When I told one New Yorker about my Welsh heritage, his response was simply, ‘isn’t Wales a mythical place?’ Dungeons, dragons and damsels in distress may not prowl the land, but if you ever want to travel far far away from the city sprawl, Hay-on-Wye is the next best thing.
Located near the Brecon Beacons, just north of the Black Mountain (sounding pretty mythical already), Hay-on-Wye is the land of literature and has even been titled the ‘town of books’. You can spend hours pursuing the cobbled streets searching for that special page-turner. From fantasy to facts, Hay is filled with over 30 beautiful bookshops. Walking through the countless isles of (reasonable priced) second hand books can only bring inspiration.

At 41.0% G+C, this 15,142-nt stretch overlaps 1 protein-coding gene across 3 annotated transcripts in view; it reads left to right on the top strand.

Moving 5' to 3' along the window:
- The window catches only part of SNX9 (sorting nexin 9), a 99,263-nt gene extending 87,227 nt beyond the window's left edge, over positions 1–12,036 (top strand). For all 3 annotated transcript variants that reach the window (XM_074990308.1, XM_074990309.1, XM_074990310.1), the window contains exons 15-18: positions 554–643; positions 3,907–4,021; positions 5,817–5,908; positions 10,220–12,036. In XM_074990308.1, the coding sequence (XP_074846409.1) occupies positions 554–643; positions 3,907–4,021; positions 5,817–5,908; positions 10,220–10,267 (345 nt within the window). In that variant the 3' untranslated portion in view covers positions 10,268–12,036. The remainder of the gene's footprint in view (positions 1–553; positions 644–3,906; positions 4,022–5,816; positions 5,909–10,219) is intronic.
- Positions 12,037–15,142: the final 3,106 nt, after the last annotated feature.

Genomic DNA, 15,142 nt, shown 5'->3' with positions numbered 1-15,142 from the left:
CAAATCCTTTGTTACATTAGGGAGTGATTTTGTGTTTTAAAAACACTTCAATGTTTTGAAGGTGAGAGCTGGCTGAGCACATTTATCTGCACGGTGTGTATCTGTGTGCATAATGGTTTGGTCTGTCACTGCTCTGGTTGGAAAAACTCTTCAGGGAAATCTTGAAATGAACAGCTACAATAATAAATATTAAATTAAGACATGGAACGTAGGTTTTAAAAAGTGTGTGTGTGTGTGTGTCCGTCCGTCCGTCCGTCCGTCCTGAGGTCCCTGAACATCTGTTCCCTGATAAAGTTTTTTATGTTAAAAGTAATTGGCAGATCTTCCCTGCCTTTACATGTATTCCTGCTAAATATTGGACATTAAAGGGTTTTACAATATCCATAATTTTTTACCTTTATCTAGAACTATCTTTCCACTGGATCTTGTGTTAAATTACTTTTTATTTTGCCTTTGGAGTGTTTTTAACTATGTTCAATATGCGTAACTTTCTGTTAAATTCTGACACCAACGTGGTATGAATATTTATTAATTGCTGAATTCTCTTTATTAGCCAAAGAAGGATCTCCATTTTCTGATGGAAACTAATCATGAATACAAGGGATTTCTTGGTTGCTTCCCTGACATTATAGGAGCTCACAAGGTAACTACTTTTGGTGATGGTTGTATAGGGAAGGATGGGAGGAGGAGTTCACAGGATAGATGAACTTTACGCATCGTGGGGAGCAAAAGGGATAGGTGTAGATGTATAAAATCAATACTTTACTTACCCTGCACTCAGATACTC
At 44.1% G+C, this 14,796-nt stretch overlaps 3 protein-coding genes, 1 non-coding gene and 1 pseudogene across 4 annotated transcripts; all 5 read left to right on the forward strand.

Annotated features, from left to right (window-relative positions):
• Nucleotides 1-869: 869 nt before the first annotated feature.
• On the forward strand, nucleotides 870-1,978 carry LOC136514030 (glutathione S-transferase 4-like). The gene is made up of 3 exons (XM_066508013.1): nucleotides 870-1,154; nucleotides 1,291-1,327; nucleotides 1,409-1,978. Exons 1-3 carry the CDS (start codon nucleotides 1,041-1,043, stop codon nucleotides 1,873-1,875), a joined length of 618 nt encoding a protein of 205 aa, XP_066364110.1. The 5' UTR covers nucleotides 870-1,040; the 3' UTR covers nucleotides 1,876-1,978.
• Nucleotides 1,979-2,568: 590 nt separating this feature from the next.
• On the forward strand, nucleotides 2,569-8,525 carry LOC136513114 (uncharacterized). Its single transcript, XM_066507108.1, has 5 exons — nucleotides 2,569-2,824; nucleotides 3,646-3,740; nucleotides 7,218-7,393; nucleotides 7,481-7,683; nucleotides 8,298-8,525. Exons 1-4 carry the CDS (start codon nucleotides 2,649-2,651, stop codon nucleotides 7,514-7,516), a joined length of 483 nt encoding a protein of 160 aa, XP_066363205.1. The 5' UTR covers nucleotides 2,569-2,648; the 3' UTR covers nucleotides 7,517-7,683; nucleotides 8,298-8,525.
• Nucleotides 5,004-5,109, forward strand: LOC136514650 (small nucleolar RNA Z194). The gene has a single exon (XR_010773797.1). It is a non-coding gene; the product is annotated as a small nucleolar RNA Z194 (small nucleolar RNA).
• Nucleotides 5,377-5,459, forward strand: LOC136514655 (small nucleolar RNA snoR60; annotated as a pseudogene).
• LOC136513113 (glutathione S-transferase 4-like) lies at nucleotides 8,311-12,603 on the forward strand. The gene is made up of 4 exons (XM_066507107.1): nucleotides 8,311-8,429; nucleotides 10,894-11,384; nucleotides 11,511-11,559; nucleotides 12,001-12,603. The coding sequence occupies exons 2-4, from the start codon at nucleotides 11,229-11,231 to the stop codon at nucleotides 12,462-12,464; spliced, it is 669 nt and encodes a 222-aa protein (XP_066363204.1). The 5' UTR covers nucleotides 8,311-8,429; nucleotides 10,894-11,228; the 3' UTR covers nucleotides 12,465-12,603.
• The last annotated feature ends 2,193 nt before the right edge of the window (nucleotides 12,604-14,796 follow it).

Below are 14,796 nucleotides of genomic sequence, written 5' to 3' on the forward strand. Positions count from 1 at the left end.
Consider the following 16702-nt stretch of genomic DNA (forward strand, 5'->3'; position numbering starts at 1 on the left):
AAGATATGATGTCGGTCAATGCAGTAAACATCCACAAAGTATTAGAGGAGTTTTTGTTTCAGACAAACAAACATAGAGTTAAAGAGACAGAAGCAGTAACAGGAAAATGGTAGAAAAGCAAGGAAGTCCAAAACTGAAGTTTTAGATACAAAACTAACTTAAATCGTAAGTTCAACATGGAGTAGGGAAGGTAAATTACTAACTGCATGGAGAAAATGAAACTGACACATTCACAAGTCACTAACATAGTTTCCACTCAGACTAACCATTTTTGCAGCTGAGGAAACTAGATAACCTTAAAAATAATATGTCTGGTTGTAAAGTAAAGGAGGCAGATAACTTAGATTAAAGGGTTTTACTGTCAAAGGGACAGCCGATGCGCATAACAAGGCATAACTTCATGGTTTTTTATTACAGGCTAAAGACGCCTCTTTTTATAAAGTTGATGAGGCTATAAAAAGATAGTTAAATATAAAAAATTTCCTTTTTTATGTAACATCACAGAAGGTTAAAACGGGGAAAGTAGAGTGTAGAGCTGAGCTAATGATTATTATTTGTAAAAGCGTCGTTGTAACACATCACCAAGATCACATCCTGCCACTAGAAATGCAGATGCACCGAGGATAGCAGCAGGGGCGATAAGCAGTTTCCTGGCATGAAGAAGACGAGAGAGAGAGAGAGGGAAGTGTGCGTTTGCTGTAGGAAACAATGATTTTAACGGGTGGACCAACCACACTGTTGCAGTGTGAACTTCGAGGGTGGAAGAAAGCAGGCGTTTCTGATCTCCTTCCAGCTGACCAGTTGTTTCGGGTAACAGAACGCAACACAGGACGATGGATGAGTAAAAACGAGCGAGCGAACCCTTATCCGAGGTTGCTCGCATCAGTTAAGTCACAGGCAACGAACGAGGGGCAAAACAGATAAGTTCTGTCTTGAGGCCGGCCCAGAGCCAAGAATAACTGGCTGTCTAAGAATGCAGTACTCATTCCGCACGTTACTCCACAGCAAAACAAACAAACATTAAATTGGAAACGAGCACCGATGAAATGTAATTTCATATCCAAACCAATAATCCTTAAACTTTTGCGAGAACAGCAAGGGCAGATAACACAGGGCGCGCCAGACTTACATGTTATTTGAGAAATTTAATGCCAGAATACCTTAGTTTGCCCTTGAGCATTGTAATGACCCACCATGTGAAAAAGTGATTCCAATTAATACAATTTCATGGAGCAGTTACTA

With so much global press on the Edinburgh Fringe Festival, it can be easy to forget other British Arts events. This May, why not check out the Hay Literature Festival? This ten-day experience covers all the arts and literary genres, the main prerogative being to inspire, examine and entertain. Its triumph has resonated on a global scale, hosting in Ireland, Spain, Bangladesh, Mexico and Columbia.
But it’s not just the written word that makes Hay so noteworthy, it’s the authentic beauty of the town itself. Immerse yourself in the time of yore, and be transported into an ancient place. With no big company names in sight, Hay feels like a world away from the buzz of city life.
Be sure to check out the medieval castle, and afterwards why not try some sheep’s milk ice cream at Shepherds. If shopping takes your fancy, head up to the horse stables for £1 antique purchases. To round off a great morning, try out ‘The Old Black Lion’ pub for a traditional British lunch and maybe a pint.
Millie Morgan | London